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Guest opinion: Being a burden

By Staff | Apr 15, 2024

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Anneli Byrd

People are problematic. All people. We all need to be fed, clothed, get exercise, use the restroom, brush our teeth, etc., etc., etc. — forever. All of these things can cause inconvenience for ourselves and others. But if your work is in the hospitality industry, it’s helpful to at least pretend you are delighted to be of service. Poor, overworked Derek (not his real name) hasn’t quite got the message yet.

When we went up to Butte, Montana, for a short visit, we booked a stay at a beautiful bed and breakfast. We were met at the back door by Derek, who serves as the handyman and innkeeper. He told us a little about himself and that he was about to collapse from overwork. Then he showed us the huge kitchen; where we could store our food and told us we would be welcome to use anything to cook.

“Wait, so are we cooking our own breakfast?” we asked.

“Well, yeah. You guys didn’t pay for breakfast,” he said.

“I’m pretty sure we did,” Dave said.

He checked and, sure enough, we had paid for breakfast. He got a horrified look on his face.

“Oh great! And now I’ve got to fix breakfast for you two!”

“Uhhhhh, sorry?”

“Well follow me. You’re in the cook’s room.”

The home was lovely, and the cook’s room was charming.

“The lady who answered the phone said there was air conditioning?” we asked. (This is not a given in Butte.)

“Oh yeah. Here it is,” he said, hauling a unit out of the closet. We must have looked surprised, because he said, “It’s real easy once you get it hooked up. See, you just take this hose …” After a good five minutes of wrestling, he finally got it attached and gasped, “Sometimes it doesn’t want to go on. There! When you want it, just stick it in the window and do this and do that and then this and then that. Are you going to be OK?” I looked at Dave, who told Derek manfully, and probably untruthfully, that we’d be fine — which we were. Not because the unit worked, but because the weather was cool so we didn’t need AC after all.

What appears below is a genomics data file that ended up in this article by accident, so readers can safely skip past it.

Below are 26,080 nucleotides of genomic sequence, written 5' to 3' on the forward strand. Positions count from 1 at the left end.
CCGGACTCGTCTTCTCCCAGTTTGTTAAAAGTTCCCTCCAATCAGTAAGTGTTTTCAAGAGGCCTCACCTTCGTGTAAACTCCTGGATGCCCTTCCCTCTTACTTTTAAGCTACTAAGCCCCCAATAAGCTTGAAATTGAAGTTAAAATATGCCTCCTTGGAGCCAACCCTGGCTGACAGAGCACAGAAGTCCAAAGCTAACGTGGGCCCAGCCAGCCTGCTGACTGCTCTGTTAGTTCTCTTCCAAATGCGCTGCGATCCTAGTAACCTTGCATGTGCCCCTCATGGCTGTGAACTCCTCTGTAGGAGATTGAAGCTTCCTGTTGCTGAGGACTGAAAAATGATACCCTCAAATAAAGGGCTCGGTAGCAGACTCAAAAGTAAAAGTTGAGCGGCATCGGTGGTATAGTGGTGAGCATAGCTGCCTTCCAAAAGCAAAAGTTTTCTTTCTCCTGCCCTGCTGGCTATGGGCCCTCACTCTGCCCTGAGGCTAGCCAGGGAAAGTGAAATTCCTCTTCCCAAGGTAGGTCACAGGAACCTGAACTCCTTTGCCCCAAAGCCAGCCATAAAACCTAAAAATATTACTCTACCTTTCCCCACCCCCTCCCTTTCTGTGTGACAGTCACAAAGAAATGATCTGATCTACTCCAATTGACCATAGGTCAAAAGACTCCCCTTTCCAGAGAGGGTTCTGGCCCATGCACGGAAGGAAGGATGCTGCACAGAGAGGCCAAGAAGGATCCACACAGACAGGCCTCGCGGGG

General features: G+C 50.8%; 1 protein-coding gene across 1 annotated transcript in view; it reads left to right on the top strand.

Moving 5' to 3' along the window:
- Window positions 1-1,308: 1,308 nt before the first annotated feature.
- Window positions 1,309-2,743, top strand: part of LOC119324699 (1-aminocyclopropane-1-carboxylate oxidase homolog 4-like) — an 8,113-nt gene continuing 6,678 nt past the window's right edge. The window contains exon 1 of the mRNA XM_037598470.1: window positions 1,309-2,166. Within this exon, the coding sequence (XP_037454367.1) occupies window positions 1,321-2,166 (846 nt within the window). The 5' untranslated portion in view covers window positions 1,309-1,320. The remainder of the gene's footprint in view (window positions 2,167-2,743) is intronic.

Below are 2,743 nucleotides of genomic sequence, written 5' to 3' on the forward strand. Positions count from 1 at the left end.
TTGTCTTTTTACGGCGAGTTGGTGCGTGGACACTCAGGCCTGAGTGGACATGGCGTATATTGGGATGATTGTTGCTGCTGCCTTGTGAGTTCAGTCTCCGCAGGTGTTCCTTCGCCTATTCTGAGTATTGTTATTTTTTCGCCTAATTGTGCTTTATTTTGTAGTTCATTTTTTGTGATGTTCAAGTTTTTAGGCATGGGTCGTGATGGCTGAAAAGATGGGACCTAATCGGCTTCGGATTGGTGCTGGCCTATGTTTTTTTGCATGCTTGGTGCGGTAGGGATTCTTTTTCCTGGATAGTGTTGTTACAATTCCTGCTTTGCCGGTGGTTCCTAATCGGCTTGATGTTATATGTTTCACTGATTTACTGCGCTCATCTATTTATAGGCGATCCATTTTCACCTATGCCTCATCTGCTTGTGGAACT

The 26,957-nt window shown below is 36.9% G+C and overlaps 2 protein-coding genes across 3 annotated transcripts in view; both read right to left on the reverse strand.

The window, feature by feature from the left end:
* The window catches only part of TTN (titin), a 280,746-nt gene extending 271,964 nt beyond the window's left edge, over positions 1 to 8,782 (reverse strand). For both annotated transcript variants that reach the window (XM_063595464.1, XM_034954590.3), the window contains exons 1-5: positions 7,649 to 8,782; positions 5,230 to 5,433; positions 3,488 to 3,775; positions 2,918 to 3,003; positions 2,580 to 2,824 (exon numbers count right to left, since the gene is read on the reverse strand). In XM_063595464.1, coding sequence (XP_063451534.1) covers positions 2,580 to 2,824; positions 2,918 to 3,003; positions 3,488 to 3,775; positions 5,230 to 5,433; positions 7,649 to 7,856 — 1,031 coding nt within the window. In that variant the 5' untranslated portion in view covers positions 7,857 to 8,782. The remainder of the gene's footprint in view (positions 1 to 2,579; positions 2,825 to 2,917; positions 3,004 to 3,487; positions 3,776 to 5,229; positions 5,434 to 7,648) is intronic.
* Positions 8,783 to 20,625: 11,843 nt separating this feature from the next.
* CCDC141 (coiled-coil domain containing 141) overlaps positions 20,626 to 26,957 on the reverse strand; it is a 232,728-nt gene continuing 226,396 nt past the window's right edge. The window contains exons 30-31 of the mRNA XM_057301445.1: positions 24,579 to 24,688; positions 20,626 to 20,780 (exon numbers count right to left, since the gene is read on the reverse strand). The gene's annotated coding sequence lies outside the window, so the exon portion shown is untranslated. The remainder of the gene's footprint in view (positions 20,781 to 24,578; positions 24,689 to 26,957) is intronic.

The next day, given Derek’s feelings, we were expecting burnt toast on a paper plate, but no. Breakfast was beautifully presented and delicious. We asked if 9 a.m. tomorrow would also be OK to eat?

“Oh yes,” he said with a burdened sigh. “You won’t be the only ones tomorrow.” He threw his hands in the air, one of them is VEGAN! UGH! I don’t know how to cook vegan!”

We commiserated that we also did not know how to fix a vegan breakfast and scurried back upstairs, grateful that we weren’t the ones causing most of his misery this time.

The next morning, we met the others. The vegan was a friendly soul. He assured Derek that the breakfast smelled wonderful and he was sure it would be fine. But Derek wasn’t quite prepared to let his efforts go underappreciated.

“I had to use almond milk,” he said a little aggressively. “I hope that’s OK.”

“Almond milk is perfect, thank you.”

“Good,” he said and stomped off to get orange juice. He filled our glasses.

“And you?” he said to the vegan. “Do you want juice?”

“No, thank you.”

Derek raised his eyes to heaven. “I got juice because I thought vegans could drink orange juice. You can’t drink orange juice?”

“Umm, actually, some orange juice sounds very nice,” he said.

“Here,” he said, thumping the carton by the vegan’s plate. “I have a million things to do,” he said as he stomped off.

“I’m afraid we’re going to add to his workload,” I said. “We’re checking out today. So he’ll have to prepare the room for the next people.”

“We are too,” said the other couple.

“Worse still, I’ve ordered breakfast for the next three days,” said the vegan.

“OH NO!” we all said in mock horror.

“So, do we give this place a good review, because it really is beautiful, or do we give it a bad review so Derek can have a rest?” somebody asked.

We all scratched our heads.

In the end, we gave the place a good review because we still felt bad for being so needy as to want breakfast at a bed and breakfast. I wonder about our vegan friend sometimes. Did he make it out of there without being guilted into having bacon and eggs?

Anneli Byrd is an academic adviser in Weber State University’s Student Success Center.


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